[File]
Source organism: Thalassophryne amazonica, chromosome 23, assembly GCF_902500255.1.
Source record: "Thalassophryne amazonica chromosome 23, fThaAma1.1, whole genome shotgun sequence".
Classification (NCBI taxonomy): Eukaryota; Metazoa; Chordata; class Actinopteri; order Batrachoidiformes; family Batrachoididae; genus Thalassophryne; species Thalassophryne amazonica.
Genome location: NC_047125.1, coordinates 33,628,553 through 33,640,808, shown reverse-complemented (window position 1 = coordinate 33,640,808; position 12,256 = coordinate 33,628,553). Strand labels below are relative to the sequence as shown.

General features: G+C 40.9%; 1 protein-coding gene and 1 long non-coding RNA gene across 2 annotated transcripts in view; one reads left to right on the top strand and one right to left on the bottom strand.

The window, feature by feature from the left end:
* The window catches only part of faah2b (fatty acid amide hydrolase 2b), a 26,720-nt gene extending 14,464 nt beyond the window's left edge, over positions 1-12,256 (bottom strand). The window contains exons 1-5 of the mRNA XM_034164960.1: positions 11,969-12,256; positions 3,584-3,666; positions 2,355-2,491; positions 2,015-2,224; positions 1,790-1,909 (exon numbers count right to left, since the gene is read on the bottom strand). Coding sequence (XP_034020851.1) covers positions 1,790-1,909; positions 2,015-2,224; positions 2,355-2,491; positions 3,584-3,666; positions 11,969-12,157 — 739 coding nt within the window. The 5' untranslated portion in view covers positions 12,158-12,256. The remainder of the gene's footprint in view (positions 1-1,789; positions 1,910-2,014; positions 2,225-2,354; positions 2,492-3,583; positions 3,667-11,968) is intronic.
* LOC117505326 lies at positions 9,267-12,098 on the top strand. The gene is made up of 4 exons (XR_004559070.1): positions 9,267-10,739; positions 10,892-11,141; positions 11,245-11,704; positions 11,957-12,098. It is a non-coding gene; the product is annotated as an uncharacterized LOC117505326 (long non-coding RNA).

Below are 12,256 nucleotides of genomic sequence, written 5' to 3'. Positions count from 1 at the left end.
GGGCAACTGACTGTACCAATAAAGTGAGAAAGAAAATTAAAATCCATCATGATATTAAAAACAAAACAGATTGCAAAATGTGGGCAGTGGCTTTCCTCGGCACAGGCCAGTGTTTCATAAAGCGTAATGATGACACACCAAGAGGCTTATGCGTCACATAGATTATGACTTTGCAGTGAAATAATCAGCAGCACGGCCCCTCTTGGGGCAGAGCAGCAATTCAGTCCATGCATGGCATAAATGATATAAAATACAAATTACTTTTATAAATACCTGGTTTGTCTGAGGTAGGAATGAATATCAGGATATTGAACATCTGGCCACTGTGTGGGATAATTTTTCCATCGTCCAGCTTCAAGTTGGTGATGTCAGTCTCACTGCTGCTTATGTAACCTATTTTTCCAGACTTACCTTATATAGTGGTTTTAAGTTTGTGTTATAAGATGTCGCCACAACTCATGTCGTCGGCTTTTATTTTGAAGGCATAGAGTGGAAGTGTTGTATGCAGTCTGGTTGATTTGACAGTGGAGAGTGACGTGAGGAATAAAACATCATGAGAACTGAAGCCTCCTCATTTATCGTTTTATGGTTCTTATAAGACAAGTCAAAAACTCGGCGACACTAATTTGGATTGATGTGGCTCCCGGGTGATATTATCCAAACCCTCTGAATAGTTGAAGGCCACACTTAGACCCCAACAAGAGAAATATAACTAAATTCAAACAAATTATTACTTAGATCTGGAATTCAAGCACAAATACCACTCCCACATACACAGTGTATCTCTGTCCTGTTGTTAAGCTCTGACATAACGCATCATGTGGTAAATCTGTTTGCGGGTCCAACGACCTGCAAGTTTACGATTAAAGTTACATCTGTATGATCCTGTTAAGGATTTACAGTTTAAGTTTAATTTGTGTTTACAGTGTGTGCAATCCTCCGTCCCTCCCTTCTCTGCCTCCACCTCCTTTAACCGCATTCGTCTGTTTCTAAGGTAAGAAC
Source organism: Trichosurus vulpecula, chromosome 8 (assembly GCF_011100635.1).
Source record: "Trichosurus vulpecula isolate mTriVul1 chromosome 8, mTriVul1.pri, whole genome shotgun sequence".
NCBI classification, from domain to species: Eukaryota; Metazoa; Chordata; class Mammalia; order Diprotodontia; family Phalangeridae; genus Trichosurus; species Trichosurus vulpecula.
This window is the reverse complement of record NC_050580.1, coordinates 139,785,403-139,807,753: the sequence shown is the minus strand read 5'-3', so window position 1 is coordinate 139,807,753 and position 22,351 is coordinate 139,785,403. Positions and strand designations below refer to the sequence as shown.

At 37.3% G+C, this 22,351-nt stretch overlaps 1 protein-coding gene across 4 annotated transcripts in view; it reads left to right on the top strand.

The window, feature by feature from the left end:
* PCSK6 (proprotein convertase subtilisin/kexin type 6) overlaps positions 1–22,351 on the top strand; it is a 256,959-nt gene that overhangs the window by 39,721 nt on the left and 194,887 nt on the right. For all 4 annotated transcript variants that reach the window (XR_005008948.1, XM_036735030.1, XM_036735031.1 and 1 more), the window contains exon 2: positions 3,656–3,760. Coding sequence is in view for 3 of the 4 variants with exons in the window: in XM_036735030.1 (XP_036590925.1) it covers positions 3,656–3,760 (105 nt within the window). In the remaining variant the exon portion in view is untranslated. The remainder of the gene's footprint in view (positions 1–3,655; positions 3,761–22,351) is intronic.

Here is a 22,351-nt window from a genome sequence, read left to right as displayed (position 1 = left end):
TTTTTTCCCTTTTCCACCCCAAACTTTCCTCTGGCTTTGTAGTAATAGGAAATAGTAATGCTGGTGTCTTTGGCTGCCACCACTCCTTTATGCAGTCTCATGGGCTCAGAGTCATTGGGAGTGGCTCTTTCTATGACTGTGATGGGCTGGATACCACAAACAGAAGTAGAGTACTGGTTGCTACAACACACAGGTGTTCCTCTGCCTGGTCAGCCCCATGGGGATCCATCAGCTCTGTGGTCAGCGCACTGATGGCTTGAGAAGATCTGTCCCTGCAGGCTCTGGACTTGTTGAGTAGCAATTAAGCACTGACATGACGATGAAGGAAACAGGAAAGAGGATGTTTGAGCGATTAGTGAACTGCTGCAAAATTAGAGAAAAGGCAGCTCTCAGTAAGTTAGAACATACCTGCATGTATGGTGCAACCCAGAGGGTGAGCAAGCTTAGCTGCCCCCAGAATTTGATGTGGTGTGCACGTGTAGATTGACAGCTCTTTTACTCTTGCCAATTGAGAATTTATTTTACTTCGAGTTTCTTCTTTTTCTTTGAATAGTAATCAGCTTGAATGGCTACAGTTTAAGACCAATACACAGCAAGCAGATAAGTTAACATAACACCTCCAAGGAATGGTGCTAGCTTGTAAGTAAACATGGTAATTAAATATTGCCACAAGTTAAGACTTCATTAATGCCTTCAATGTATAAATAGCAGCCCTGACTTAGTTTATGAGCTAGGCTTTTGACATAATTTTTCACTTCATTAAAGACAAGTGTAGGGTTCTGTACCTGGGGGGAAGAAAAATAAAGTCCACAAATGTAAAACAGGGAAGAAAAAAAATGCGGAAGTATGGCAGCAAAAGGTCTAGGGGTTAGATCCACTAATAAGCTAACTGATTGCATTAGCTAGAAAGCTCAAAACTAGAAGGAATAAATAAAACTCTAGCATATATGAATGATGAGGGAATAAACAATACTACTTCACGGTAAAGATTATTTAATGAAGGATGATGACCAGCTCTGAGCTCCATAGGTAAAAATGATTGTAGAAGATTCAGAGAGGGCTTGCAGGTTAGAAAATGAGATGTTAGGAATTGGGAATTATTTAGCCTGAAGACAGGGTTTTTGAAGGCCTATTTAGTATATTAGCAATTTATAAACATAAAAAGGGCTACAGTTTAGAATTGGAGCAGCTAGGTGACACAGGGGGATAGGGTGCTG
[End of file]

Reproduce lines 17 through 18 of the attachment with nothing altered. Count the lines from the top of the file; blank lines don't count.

* PCSK6 (proprotein convertase subtilisin/kexin type 6) overlaps positions 1–22,351 on the top strand; it is a 256,959-nt gene that overhangs the window by 39,721 nt on the left and 194,887 nt on the right. For all 4 annotated transcript variants that reach the window (XR_005008948.1, XM_036735030.1, XM_036735031.1 and 1 more), the window contains exon 2: positions 3,656–3,760. Coding sequence is in view for 3 of the 4 variants with exons in the window: in XM_036735030.1 (XP_036590925.1) it covers positions 3,656–3,760 (105 nt within the window). In the remaining variant the exon portion in view is untranslated. The remainder of the gene's footprint in view (positions 1–3,655; positions 3,761–22,351) is intronic.

Here is a 22,351-nt window from a genome sequence, read left to right as displayed (position 1 = left end):